College of Science and Health
Department of Microbiology
Program Director: Diane Sewell
3011 Cowley Hall, 608.785.8255
Clinical laboratory scientists perform complex biological, microbiological, and chemical tests on patient samples. They also use, maintain, and troubleshoot sophisticated laboratory equipment that is used to perform diagnostic tests. Clinical laboratory scientists analyze these test results and discuss them with the medical staff. They also possess the skills required for molecular diagnostic tests based on DNA and RNA technologies. In addition, they find opportunities in test development, experimental design, administration, and education.
The curriculum requires a minimum of six semesters and a summer session on campus to complete the pre-professional and pre-clinical courses. Students spend an additional nine months of clinical education in a hospital-sponsored, accredited program during their senior year. A bachelor of science degree is awarded at the satisfactory completion of all required course work.
Admission to the clinical laboratory science major is on a competitive basis. Students apply for admission early in the spring semester of the academic year just prior to the beginning of their professional studies, typically in the sophomore year. Formal acceptance into the major, effective at the beginning of the fall semester is based on the submission of an application for admission to the major, personal recommendations, review of academic performance, and an interview with the program admission committee. A minimum cumulative grade point average of 2.75 is strongly recommended. The application process for the clinical year in the hospital-sponsored program is similar to the process required for acceptance to the clinical laboratory science major. Acceptance into the hospital program is not guaranteed by the university. The hospital programs affiliated with UW-L are accredited by the National Accrediting Agency for Clinical Laboratory Sciences (NAACLS).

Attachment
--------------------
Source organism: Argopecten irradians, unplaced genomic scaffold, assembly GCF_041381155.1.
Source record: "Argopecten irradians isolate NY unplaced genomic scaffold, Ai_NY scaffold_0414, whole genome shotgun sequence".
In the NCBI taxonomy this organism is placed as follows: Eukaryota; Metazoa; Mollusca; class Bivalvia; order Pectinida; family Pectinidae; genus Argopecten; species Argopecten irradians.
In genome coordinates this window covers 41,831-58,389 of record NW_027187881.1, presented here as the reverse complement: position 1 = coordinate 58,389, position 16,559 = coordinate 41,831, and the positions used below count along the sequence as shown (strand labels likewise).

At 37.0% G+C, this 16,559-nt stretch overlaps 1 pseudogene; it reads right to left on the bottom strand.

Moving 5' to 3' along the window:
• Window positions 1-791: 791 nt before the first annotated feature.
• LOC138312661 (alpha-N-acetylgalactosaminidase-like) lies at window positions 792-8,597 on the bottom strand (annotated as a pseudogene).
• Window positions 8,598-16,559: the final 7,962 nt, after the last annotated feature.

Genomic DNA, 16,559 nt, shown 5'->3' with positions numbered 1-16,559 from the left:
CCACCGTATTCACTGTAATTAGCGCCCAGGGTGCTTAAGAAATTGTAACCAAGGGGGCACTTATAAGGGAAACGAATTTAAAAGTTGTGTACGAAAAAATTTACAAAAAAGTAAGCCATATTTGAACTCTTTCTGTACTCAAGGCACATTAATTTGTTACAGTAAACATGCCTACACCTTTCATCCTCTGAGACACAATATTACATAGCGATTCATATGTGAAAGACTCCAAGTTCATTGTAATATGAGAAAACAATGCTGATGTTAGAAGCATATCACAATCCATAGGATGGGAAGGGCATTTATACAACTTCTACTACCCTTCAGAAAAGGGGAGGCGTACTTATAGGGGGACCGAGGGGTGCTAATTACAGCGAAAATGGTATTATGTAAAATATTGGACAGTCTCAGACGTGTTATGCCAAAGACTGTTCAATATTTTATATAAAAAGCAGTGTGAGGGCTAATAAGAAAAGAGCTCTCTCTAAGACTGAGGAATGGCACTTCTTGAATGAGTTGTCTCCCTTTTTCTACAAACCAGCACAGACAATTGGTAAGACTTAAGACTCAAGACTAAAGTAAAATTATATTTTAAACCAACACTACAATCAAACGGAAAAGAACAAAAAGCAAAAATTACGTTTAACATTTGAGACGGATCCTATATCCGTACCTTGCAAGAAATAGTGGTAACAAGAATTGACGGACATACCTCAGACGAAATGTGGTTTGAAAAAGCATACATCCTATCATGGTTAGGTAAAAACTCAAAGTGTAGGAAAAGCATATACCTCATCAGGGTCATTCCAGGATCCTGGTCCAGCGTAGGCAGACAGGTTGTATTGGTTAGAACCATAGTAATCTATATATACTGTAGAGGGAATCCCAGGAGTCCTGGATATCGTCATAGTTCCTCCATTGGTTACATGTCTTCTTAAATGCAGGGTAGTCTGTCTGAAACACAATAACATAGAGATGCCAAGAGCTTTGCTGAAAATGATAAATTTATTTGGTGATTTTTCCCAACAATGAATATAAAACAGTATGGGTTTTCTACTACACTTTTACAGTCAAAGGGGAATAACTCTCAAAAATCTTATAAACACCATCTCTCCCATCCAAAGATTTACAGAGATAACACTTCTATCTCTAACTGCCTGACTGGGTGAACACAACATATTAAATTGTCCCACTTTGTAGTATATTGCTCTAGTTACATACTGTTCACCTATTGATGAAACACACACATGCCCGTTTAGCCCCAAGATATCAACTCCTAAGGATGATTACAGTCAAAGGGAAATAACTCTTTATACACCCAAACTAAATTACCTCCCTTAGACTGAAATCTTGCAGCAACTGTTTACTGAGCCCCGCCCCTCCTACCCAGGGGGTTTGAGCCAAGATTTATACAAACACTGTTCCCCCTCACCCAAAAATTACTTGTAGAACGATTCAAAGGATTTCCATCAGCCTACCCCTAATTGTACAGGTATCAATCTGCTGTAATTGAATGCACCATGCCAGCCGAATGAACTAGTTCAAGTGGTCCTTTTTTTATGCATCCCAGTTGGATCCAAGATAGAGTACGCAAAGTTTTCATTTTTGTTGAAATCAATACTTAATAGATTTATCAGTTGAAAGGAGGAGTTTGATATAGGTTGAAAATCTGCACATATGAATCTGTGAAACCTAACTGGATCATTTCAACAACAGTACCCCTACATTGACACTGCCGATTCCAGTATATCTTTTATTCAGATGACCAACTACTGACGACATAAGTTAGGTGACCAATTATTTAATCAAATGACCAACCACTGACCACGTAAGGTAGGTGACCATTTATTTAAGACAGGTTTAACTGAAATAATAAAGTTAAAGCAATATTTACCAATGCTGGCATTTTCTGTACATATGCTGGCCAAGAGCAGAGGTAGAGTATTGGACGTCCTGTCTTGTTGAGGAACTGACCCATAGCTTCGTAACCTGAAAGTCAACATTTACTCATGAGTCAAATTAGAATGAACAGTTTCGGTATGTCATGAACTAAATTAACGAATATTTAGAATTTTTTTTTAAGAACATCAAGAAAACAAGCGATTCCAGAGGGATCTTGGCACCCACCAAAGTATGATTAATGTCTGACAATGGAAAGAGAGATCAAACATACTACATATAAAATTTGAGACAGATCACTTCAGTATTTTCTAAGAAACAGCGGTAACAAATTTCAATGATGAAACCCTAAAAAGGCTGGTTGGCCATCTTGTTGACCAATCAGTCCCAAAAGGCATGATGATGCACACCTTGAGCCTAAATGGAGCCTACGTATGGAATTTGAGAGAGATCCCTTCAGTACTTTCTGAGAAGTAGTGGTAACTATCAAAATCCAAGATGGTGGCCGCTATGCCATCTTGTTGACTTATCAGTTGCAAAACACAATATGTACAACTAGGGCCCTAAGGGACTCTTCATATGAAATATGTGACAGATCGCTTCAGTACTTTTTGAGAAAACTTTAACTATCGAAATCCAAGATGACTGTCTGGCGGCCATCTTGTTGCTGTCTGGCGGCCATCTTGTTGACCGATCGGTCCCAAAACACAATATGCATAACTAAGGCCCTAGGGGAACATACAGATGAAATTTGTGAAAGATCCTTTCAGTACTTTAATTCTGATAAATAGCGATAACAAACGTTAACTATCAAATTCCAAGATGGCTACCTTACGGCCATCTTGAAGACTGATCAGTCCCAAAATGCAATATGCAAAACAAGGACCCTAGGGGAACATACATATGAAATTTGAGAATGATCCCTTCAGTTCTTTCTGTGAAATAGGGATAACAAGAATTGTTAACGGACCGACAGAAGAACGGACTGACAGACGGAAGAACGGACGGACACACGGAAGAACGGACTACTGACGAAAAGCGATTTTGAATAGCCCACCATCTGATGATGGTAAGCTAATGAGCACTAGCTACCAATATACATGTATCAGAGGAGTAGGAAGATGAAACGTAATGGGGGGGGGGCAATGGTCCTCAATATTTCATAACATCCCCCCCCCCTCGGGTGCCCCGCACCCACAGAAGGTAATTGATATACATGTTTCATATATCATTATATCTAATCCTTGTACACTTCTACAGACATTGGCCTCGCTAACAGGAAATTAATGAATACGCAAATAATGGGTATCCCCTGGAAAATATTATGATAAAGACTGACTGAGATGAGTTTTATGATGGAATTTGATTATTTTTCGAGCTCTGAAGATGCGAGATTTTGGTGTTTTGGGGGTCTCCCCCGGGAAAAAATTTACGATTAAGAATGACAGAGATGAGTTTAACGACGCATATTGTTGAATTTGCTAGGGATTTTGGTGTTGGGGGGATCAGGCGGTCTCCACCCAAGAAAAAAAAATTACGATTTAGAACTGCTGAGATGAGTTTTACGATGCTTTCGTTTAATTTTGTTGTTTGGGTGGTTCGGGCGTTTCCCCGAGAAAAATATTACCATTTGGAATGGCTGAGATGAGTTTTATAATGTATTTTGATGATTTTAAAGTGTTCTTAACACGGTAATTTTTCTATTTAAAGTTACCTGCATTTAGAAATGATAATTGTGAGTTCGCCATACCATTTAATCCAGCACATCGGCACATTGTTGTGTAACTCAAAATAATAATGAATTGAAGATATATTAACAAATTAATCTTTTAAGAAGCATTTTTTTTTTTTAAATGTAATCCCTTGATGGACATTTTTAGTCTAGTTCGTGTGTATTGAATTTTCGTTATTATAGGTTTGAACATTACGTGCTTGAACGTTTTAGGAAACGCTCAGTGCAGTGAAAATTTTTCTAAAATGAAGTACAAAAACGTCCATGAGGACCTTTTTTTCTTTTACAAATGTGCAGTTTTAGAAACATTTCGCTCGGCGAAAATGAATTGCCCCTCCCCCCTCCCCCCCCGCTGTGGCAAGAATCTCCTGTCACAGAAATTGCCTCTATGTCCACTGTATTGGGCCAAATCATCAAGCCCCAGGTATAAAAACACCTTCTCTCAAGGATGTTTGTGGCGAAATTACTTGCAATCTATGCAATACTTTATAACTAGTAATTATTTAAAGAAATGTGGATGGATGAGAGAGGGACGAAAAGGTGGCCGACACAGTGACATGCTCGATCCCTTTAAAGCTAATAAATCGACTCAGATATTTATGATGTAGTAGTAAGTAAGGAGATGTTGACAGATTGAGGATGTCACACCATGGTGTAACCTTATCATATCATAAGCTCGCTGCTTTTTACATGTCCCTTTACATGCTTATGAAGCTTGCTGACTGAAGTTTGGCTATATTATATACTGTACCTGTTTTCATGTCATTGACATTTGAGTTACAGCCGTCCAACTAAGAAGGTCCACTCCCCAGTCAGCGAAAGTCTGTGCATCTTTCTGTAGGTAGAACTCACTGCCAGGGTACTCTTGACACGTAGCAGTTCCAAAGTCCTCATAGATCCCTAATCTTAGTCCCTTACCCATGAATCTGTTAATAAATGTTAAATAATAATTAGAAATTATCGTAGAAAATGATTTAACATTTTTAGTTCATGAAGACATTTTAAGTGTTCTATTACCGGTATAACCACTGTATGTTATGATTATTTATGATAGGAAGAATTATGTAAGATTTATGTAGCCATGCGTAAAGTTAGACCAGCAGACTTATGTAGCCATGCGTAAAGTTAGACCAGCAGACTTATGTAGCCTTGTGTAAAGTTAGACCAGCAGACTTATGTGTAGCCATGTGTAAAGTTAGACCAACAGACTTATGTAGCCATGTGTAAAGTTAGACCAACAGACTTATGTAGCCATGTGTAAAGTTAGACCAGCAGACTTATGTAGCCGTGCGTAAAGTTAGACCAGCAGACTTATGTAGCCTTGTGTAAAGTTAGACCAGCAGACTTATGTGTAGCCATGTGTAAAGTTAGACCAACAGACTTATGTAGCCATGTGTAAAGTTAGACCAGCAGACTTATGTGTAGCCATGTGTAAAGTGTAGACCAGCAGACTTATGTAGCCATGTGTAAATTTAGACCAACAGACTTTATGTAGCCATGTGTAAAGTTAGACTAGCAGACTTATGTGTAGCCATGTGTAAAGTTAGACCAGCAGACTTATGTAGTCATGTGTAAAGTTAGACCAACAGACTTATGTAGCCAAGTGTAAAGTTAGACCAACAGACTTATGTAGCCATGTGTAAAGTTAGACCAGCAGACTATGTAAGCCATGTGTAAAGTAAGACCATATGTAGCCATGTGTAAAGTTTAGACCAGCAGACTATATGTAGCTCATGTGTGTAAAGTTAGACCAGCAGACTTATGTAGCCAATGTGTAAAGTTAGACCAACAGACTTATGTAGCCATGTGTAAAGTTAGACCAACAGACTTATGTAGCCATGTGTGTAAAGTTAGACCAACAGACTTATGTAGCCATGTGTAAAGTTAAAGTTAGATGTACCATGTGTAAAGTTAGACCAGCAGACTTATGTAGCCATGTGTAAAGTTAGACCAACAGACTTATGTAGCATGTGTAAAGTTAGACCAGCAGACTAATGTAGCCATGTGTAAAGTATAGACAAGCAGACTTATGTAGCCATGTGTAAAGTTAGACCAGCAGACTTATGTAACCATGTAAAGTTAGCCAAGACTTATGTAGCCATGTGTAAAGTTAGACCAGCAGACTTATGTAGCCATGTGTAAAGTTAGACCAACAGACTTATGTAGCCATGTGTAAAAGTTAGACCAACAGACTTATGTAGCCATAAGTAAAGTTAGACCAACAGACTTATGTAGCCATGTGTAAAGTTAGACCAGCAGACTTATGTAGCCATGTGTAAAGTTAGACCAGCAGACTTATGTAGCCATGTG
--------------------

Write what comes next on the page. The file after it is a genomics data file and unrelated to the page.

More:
During the clinical component, in an accredited hospital program, students will register for 31 UW-L credits. The clinical phase routinely begins in late August with anticipated graduation the following spring. Graduates of the program are eligible to sit for certification examinations offered by national certification agencies.
NAACLS accredited hospital affiliates of UW-L:
• Hennepin County Medical Center, Minneapolis, Minn.
• Saint Joseph’s Hospital/Marshfield Laboratories, Marshfield, Wis.